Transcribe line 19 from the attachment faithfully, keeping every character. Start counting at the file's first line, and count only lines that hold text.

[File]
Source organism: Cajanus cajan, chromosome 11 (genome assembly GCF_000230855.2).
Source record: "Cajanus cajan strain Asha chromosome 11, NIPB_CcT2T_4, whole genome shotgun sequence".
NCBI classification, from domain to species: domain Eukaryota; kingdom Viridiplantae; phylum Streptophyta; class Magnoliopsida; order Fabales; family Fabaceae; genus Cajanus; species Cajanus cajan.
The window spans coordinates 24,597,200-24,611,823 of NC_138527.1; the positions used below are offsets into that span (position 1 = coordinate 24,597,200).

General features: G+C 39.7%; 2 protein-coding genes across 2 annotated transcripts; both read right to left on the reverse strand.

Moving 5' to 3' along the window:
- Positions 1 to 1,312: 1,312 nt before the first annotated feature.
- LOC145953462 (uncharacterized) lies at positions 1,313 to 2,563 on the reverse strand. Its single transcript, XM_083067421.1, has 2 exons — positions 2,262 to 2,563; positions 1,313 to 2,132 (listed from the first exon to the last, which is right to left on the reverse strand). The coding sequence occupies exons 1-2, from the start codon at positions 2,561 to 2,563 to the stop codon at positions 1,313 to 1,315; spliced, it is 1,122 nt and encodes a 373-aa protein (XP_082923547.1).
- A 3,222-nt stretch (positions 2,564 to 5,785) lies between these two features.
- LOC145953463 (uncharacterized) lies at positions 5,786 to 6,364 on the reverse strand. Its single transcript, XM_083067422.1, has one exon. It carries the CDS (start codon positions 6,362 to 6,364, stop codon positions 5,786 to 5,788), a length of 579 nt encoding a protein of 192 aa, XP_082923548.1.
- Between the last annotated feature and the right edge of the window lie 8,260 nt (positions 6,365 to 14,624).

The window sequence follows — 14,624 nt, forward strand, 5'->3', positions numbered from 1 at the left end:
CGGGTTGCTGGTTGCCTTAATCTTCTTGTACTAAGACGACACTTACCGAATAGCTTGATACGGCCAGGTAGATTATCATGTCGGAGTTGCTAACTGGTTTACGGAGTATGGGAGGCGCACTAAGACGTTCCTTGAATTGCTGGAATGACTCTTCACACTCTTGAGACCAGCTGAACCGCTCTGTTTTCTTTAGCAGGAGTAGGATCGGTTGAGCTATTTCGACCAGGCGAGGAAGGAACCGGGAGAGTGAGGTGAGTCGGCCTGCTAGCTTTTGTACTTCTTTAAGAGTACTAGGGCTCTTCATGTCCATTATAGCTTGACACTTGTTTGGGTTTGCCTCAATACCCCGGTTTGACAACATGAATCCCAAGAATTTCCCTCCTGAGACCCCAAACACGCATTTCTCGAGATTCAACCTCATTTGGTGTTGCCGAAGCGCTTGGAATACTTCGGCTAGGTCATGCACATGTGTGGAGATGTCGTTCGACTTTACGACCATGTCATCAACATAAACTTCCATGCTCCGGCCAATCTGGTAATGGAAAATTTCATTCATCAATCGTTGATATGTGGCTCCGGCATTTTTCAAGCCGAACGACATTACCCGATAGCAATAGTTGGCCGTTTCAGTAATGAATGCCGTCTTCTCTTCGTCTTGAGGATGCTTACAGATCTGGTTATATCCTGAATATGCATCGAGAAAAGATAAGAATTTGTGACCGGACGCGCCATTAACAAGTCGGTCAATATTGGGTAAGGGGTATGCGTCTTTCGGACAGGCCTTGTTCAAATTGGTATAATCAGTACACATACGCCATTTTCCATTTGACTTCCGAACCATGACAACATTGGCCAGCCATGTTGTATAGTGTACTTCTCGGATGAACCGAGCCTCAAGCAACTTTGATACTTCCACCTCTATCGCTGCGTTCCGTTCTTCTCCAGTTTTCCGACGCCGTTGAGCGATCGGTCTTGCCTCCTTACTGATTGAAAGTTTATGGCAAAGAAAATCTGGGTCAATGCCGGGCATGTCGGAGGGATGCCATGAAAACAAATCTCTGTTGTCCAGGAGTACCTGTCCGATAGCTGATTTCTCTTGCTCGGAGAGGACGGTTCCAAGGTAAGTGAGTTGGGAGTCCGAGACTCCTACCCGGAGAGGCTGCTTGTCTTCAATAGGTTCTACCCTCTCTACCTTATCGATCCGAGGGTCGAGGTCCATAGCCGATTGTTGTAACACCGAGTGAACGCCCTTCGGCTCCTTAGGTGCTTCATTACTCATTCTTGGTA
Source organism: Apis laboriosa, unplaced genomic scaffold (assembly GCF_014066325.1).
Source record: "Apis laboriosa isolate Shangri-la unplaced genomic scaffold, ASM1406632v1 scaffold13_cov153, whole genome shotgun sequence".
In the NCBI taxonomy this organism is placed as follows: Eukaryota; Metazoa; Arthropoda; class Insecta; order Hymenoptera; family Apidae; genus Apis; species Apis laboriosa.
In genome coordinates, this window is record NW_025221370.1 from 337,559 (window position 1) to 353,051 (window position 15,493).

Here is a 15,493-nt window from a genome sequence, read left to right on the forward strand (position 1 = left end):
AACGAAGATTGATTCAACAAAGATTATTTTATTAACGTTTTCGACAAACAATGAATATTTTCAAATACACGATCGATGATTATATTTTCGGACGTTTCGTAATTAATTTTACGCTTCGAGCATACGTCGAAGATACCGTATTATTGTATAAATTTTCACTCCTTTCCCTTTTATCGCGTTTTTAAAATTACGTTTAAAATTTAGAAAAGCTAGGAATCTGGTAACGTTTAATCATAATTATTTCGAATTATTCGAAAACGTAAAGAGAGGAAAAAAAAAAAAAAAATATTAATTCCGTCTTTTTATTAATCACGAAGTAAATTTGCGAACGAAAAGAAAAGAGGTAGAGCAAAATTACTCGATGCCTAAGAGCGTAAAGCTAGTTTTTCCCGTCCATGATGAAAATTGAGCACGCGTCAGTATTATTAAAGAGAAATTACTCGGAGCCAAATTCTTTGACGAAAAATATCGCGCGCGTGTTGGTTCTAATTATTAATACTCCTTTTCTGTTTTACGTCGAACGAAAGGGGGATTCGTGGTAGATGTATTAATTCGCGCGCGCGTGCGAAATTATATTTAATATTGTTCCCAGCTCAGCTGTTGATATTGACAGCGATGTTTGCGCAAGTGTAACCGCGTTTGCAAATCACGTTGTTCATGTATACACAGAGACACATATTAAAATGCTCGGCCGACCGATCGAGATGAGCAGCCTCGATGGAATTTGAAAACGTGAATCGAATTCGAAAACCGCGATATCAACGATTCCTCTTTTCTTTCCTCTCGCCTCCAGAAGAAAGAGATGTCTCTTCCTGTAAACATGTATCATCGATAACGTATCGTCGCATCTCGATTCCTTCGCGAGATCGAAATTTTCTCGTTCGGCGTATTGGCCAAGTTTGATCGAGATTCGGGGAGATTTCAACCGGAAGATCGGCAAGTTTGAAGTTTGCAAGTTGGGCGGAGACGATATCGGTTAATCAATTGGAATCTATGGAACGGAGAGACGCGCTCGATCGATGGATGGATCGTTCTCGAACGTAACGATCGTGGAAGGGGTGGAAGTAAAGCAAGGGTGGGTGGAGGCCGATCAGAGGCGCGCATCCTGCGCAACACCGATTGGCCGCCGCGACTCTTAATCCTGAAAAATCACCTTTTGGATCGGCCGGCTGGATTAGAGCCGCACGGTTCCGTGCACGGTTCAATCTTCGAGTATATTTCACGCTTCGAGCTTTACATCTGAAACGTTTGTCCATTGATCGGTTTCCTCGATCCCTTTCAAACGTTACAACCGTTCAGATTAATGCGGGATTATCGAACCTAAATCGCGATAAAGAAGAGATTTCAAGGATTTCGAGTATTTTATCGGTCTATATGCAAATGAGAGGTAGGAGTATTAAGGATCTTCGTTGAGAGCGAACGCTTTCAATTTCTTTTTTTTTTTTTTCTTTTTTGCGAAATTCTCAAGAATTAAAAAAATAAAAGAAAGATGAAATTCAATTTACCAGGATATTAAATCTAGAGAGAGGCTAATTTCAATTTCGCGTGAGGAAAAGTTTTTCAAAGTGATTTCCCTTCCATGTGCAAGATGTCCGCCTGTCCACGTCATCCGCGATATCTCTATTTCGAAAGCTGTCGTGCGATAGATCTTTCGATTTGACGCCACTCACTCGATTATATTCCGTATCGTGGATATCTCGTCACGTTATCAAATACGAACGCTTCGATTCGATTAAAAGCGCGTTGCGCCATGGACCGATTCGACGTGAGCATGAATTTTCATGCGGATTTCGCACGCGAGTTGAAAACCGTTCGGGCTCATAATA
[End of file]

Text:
AACGAAGATTGATTCAACAAAGATTATTTTATTAACGTTTTCGACAAACAATGAATATTTTCAAATACACGATCGATGATTATATTTTCGGACGTTTCGTAATTAATTTTACGCTTCGAGCATACGTCGAAGATACCGTATTATTGTATAAATTTTCACTCCTTTCCCTTTTATCGCGTTTTTAAAATTACGTTTAAAATTTAGAAAAGCTAGGAATCTGGTAACGTTTAATCATAATTATTTCGAATTATTCGAAAACGTAAAGAGAGGAAAAAAAAAAAAAAAATATTAATTCCGTCTTTTTATTAATCACGAAGTAAATTTGCGAACGAAAAGAAAAGAGGTAGAGCAAAATTACTCGATGCCTAAGAGCGTAAAGCTAGTTTTTCCCGTCCATGATGAAAATTGAGCACGCGTCAGTATTATTAAAGAGAAATTACTCGGAGCCAAATTCTTTGACGAAAAATATCGCGCGCGTGTTGGTTCTAATTATTAATACTCCTTTTCTGTTTTACGTCGAACGAAAGGGGGATTCGTGGTAGATGTATTAATTCGCGCGCGCGTGCGAAATTATATTTAATATTGTTCCCAGCTCAGCTGTTGATATTGACAGCGATGTTTGCGCAAGTGTAACCGCGTTTGCAAATCACGTTGTTCATGTATACACAGAGACACATATTAAAATGCTCGGCCGACCGATCGAGATGAGCAGCCTCGATGGAATTTGAAAACGTGAATCGAATTCGAAAACCGCGATATCAACGATTCCTCTTTTCTTTCCTCTCGCCTCCAGAAGAAAGAGATGTCTCTTCCTGTAAACATGTATCATCGATAACGTATCGTCGCATCTCGATTCCTTCGCGAGATCGAAATTTTCTCGTTCGGCGTATTGGCCAAGTTTGATCGAGATTCGGGGAGATTTCAACCGGAAGATCGGCAAGTTTGAAGTTTGCAAGTTGGGCGGAGACGATATCGGTTAATCAATTGGAATCTATGGAACGGAGAGACGCGCTCGATCGATGGATGGATCGTTCTCGAACGTAACGATCGTGGAAGGGGTGGAAGTAAAGCAAGGGTGGGTGGAGGCCGATCAGAGGCGCGCATCCTGCGCAACACCGATTGGCCGCCGCGACTCTTAATCCTGAAAAATCACCTTTTGGATCGGCCGGCTGGATTAGAGCCGCACGGTTCCGTGCACGGTTCAATCTTCGAGTATATTTCACGCTTCGAGCTTTACATCTGAAACGTTTGTCCATTGATCGGTTTCCTCGATCCCTTTCAAACGTTACAACCGTTCAGATTAATGCGGGATTATCGAACCTAAATCGCGATAAAGAAGAGATTTCAAGGATTTCGAGTATTTTATCGGTCTATATGCAAATGAGAGGTAGGAGTATTAAGGATCTTCGTTGAGAGCGAACGCTTTCAATTTCTTTTTTTTTTTTTTCTTTTTTGCGAAATTCTCAAGAATTAAAAAAATAAAAGAAAGATGAAATTCAATTTACCAGGATATTAAATCTAGAGAGAGGCTAATTTCAATTTCGCGTGAGGAAAAGTTTTTCAAAGTGATTTCCCTTCCATGTGCAAGATGTCCGCCTGTCCACGTCATCCGCGATATCTCTATTTCGAAAGCTGTCGTGCGATAGATCTTTCGATTTGACGCCACTCACTCGATTATATTCCGTATCGTGGATATCTCGTCACGTTATCAAATACGAACGCTTCGATTCGATTAAAAGCGCGTTGCGCCATGGACCGATTCGACGTGAGCATGAATTTTCATGCGGATTTCGCACGCGAGTTGAAAACCGTTCGGGCTCATAATA